Interior of Ivy at the Shore in Santa Monica. Photo of the bar with pitchers of fresh roses and pineapples on the bar, and, small french cafe tables with bamboo chairs for people who want to have drinks and appetizers adjacent, as well as a view of the entire front room with tables and chairs 1930’s french paintings on the walls and an 8’ tall painting of a clipper ship with writing on the ocean “brave men run in my family“. In the windows next to the ceiling are a collection of 1920’s french sailboats.

IVY BY THE SHORE

Santa Monica is a funny place — it has some of the most expensive real estate in America, but always seems in danger of being overrun by people who can barely afford to park their backpacks. Any day of the week you’ll find the homeless mixing with the well-heeled here, interspersed with tourists and Inland Empire families seeking to escape the summer heat. It’s probably the greatest mingling income brackets anywhere in America, which is one of the reasons we love it.

Ocean Avenue runs the length of the western edge of the city, and the name is a bit misleading. You can see the ocean from Ocean Avenue, but it’s still a half-mile hike to get to it, down huge cliffs, across the Pacific Coast Highway and large expanses of sand. There is a nice park running atop of those cliffs, beside which is a strip of mostly motels, and one tourist trap restaurant after another.

It’s something of a rule of thumb that the closer to the Santa Monica Pier you are, the worse the food gets, but there is one exception. It is something of a tradition for us to stop by the Ivy at the Shore  for our last meal before heading back to Vegas.

We do this for several reasons, one of which is the food, expensive as it is, is still actually quite good in a laid-back California sort of way. The other is you never quite know when some Los Angeles Dodger, or that guy who used to play that guy in that sitcom might walk in. (Besides beach bums of all stripes, Santa Monica is also full of “what’s her/his name?” actors.)

They serve old-style, Cali comfort food here, like they have been since 1984, and it never fails to hit the spot. While you’re waiting for Steve Garvey or Bob Saget to walk through the door, you should order a couple of the fresh squeezed juices. The come in milk shake tumblers and are worth every penny of the $10 they charge for them. Then nibble on scones right out of the oven (served with good butter), as you peruse the menu:
Image
Don’t expect any surprises on the menu, just well-made standards like crab meat eggs Benedict, a spicy corn chowder, a good burger, seriously crabby (deep-fried) crab cakes (below) and salads made without compromise.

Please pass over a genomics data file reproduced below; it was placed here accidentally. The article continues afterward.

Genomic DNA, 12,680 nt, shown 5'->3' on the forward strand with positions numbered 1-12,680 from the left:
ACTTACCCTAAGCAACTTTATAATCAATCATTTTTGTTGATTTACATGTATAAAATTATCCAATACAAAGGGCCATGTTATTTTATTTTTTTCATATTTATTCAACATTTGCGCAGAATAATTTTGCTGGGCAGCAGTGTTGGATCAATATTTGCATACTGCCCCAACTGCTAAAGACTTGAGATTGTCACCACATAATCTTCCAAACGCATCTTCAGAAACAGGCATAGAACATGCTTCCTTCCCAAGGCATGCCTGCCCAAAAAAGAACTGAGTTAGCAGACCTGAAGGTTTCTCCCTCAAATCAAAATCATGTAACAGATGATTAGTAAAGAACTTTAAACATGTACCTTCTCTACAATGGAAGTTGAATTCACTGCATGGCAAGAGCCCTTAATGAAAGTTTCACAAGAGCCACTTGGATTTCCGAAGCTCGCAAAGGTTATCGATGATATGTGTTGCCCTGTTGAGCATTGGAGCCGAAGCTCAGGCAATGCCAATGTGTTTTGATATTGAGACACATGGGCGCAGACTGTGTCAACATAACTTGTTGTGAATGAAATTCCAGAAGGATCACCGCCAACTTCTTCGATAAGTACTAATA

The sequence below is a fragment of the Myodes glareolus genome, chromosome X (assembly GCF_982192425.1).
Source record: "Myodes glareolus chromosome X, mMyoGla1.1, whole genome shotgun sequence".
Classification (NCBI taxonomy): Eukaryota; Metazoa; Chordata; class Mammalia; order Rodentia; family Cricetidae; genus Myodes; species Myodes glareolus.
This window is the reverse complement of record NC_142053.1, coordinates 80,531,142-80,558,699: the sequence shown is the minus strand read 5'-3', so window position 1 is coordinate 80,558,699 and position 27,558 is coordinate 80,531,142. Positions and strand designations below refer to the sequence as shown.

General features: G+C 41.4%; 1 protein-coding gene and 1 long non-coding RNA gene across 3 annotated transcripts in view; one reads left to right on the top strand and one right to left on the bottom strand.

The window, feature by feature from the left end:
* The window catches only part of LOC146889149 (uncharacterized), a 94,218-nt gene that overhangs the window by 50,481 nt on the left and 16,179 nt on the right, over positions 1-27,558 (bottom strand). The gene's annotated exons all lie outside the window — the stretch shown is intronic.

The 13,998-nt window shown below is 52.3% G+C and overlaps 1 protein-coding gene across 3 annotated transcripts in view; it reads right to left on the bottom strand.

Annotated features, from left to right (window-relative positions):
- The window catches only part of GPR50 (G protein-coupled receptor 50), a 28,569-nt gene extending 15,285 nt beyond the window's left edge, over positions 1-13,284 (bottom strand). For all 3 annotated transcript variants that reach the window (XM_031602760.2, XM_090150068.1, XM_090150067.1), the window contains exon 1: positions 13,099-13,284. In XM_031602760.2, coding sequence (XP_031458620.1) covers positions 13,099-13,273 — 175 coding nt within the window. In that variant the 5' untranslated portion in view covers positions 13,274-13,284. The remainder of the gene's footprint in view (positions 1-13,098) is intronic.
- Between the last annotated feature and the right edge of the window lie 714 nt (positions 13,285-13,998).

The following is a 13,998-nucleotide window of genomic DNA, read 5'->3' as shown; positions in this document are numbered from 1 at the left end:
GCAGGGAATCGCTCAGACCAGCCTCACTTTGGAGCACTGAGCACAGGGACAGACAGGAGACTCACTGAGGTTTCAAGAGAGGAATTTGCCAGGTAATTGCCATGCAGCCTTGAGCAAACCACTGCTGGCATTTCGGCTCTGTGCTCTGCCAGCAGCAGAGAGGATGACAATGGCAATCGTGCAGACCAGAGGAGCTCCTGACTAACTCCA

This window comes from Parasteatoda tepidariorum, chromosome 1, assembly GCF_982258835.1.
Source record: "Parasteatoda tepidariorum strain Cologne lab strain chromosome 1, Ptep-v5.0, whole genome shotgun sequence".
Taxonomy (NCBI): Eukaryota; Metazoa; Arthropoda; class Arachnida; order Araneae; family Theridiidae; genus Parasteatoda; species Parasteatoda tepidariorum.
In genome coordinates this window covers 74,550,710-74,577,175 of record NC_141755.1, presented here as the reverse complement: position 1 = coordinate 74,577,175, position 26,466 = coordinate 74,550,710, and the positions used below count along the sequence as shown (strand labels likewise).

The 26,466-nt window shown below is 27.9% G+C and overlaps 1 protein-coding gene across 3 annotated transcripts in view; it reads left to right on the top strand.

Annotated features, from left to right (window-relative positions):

Image
The Ivy has gone from new-fangled to old-fashioned in the thirty-five years we’ve been showing up, and still feels like the owners care about quality. Most restaurants this age would be starting to show theirs, but even the pink thing has been kept fresh. In spite of being a celebrity hang-out (and despite us being a nobodies in this part of the world), I’ve never detected a whiff of attitude from its staff, and from the young(er) couples all around us, it looks like its reputation has grown beyond those of us who remember their glory days of 1992.   Colorful, comfortable, beach-y and bright, it is the best you can do on Ocean Avenue. For a price.
Image

You can eat well in The Southland if you’re willing to pay for it, and you can eat well and cheaply if you know where to look. But whether you’re stalking the wilds of Santa Monica, or crawling through the barrio, or stuffing yourself with superior sushi, you had better know the territory. And have a nice ride.

 

Enough Already…

Whiskey Barrel Wood Block SMOKED Cocktail Gift Set image 0(Please god, Make. It. Stop.)

Smoke – No one likes smoked meats more than yours truly. But bread? Veggies? Cocktails? Butter? Ice? Banana pudding? (Yep, we had it once, in Austin, TX, natch.) When it comes to smoked foods, a little goes a long way (unless we’re talking beef brisket), and the gimmick has run its course.

Octopus – If another piece of octopus never touches these lips it will be too soon. If another waiter never comes to my table bringing the grilled tentacles of a dead cephalopod (which probably cost the restaurant 89 cents), I will jump for joy. The gleam in their eyes when they act like Neptune has anointed them special dispensation to shower us with rubbery nothingness is actually quite comical, considering that every upscale restaurant in the world seems to offer it these days.

Branzino – I’m old enough to remember when Mediterranean sea bass was a new thing in America (we’re talking mid-90s); now every chef in town trots them out like the fresh-caught king of the sea is being bestowed upon your table. When every restaurant you go to is shilling “branzino,” you know you’re being mass-marketed by a wholesaler with plenty of product. It’s almost enough to make us miss Orange Roughy.

And as long as we’re talking about being sick of seafood, how about…

Scallops in the shell

Scallops – are great, when they’re done correctly. And by “correctly” we mean being broiled whole, in the shell, with their roe (see above) — like they do in Europe. Sea scallop abductor muscles are the boneless, skinless chicken breasts of American cuisine. Every chef cooks them exactly the same way: crispy-browned on one side, sitting in the middle of a naked plate. This is because they (and their diners) are afraid of actual scallops. ADMIT IT.

Infeasibly large Nigerian prawns – God only knows why/when these things started to invade American menus (actually, we know: it was around four years ago). Now they’re more ubiquitous in Las Vegas than attorney billboards.

Curated cocktails – Just make me a decent drink with good booze and get over yourself.

Tacos – unless you’re Mexican. It is a scientific fact that you can’t make a good taco unless you speak with a slight Spanish accent. No one named Seamus McMullen ever made a taco worth eating.

Image(Made by real Mexicans at Milpa)

Every chef thinking he/she can barbecue – Unless you’re getting three hours of sleep a night, hauling whole hogs around, and are covered with more smoke than a northern Californian, you aren’t doing it right.